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First Line: Becca had always known her life would end in tragedy.
From its heartbreaking beginning to its chill-inducing ending, this book is all about "kids, our most precious resource, and the way we treat them."
Once Amish herself, Painters Mill, Ohio, Police Chief Kate Burkholder is a perfect choice to act as a consultant with the Bureau of Criminal Investigation as they look into the disappearances of two young Amish girls. Not only will she be able to work with John Tomasetti again, but the case will hopefully put her out of range of the town mayor. (He wants Kate to turn a blind eye to the extremely illegal things for which his son was arrested.)
As Kate and Tomasetti start looking into the lives of the missing teenagers, they begin to discover links to cold cases that go back several years. Bodies also begin to turn up, and the investigation becomes a race against time to save those young girls who are still missing.
Amish areas are small and insular, so I wondered how author Linda Castillo was going to prevent "Cabot Cove Syndrome" (the constant appearance of dead bodies in a rather sparsely populated area). Solution: Loan Kate Burkholder out as a consultant in other areas of the state when investigators need an "Amish expert." In Gone Missing, this has her working with Agent John Tomasetti-- the spice in her gumbo-- which keeps the romantic tension flowing.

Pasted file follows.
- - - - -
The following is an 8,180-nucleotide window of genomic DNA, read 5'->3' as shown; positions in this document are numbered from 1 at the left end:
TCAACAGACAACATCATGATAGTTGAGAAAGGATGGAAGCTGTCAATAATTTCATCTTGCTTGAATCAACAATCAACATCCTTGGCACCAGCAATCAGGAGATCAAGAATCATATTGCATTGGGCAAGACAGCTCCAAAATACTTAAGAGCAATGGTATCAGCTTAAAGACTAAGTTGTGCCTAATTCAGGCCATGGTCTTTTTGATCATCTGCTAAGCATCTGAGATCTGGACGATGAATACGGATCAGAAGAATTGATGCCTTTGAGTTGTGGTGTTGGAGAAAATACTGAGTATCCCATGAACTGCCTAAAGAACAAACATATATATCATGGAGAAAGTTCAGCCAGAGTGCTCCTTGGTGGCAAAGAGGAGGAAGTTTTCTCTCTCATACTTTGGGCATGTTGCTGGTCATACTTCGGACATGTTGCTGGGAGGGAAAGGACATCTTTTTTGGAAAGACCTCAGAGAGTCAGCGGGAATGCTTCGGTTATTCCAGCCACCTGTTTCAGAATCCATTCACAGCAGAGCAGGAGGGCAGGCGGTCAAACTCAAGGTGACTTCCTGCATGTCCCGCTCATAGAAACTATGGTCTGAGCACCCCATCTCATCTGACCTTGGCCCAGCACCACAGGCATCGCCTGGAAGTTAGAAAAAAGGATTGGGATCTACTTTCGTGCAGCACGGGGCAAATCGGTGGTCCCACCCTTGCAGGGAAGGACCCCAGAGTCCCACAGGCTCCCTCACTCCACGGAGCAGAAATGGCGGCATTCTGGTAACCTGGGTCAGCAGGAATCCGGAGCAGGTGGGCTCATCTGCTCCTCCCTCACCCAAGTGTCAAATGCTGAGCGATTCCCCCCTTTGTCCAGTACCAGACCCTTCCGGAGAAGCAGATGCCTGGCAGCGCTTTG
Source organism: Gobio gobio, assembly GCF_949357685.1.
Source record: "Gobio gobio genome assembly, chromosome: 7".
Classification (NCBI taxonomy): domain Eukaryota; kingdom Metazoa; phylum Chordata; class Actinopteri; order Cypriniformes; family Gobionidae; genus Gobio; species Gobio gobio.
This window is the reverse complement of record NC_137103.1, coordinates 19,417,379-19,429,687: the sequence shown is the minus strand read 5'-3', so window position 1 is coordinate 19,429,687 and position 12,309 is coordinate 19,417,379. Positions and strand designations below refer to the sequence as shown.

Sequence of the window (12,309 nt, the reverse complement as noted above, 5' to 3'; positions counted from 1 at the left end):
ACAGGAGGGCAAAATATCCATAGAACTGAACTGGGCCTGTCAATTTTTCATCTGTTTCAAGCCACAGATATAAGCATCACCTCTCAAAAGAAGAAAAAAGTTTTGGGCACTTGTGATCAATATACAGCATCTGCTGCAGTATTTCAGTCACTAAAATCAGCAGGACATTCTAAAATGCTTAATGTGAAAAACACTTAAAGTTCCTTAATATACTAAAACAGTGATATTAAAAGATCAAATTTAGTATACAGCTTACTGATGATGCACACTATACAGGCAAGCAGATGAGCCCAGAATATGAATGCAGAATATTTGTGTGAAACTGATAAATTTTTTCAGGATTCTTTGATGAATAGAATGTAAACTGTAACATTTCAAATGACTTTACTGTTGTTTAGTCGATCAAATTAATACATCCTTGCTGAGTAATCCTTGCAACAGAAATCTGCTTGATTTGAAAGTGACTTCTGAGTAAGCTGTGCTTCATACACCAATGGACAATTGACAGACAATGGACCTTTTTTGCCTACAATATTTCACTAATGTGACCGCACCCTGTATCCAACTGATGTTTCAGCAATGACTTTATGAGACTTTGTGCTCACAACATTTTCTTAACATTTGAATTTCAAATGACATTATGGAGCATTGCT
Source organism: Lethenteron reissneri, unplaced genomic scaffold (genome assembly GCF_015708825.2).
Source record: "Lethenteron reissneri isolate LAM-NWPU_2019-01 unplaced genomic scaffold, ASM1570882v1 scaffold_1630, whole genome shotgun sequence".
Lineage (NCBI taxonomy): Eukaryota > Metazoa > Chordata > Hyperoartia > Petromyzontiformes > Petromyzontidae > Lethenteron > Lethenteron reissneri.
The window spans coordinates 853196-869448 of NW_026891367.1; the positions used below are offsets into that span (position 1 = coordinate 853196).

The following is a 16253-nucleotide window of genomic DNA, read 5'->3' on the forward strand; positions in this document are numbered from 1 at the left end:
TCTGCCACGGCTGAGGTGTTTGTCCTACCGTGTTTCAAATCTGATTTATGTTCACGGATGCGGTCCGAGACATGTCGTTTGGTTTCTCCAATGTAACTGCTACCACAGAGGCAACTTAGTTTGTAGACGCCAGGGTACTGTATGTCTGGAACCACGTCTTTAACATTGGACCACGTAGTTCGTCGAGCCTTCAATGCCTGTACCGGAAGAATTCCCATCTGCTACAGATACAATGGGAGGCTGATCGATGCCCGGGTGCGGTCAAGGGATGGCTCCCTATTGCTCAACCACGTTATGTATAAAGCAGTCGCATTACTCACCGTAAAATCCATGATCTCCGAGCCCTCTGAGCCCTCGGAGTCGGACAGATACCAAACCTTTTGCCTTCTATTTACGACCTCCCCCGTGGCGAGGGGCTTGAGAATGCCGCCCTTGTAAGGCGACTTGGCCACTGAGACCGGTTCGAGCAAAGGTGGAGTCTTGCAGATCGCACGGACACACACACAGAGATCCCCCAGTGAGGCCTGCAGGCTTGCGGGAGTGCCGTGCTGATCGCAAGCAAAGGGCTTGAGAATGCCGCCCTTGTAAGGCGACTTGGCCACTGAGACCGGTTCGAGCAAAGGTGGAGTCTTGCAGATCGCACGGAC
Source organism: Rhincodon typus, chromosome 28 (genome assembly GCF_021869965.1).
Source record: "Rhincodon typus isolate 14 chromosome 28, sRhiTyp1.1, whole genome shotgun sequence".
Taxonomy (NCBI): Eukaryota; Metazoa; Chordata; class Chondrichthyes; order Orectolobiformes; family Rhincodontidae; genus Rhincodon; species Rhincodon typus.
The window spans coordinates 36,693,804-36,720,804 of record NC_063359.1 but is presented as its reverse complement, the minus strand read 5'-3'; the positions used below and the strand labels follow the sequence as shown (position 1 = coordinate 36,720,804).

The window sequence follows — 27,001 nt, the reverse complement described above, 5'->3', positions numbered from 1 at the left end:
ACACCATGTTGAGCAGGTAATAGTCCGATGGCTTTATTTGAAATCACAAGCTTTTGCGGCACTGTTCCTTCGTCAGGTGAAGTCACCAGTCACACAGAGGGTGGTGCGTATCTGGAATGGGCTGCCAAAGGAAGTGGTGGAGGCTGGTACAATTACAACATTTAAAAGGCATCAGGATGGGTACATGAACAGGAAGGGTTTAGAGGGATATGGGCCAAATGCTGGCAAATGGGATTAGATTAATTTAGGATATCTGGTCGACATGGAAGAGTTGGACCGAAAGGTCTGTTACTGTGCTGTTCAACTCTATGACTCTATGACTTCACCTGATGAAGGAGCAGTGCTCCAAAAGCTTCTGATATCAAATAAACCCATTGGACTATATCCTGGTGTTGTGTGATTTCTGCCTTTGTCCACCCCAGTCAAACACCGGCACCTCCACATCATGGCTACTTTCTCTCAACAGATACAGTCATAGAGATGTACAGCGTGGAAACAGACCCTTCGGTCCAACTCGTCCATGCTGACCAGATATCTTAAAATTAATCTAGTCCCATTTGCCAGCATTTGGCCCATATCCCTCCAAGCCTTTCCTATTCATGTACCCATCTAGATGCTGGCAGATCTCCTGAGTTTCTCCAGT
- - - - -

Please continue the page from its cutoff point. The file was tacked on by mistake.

A very likable character, Kate is well-respected in the law enforcement community, but she's also very conflicted about many things in her past and present. Since she's no longer Amish, she has a strained relationship with her family, as well as a tendency to empathize with any rebellious Amish youth.
The beginning chapter, which deals with the heartbreaking suicide of a young Amish girl sets the book up perfectly. The girl says just enough to let us know that there's one Amish homestead that isn't picture postcard perfect. In fact, in that one short chapter, Becca makes such an impression that I kept waiting for the tie-in with these present day disappearances. When that tie-in comes, it's much more than I was expecting-- leading up to a spine-chilling conclusion.
I'd only previously read the first book in the series, but not having the information from books two and three did not prove confusing. Castillo gave me just enough information to fill in the blanks, and to whet my appetite for the two books I have yet to read.
For some reason, the Amish hold a fascination for many of us. I grew up very close to an Amish area and visited often with my grandparents when they'd go to the butcher shop, cheese shop, and a grocery store that sold homemade pies, breads, and jams. Castillo's Amish ring true, and even though you may find yourself wondering if things like this really do happen in Amish settlements, she's such a storyteller that belief is willingly suspended as the pages of the book turn. If you've never read a Kate Burkholder mystery, I highly recommend them!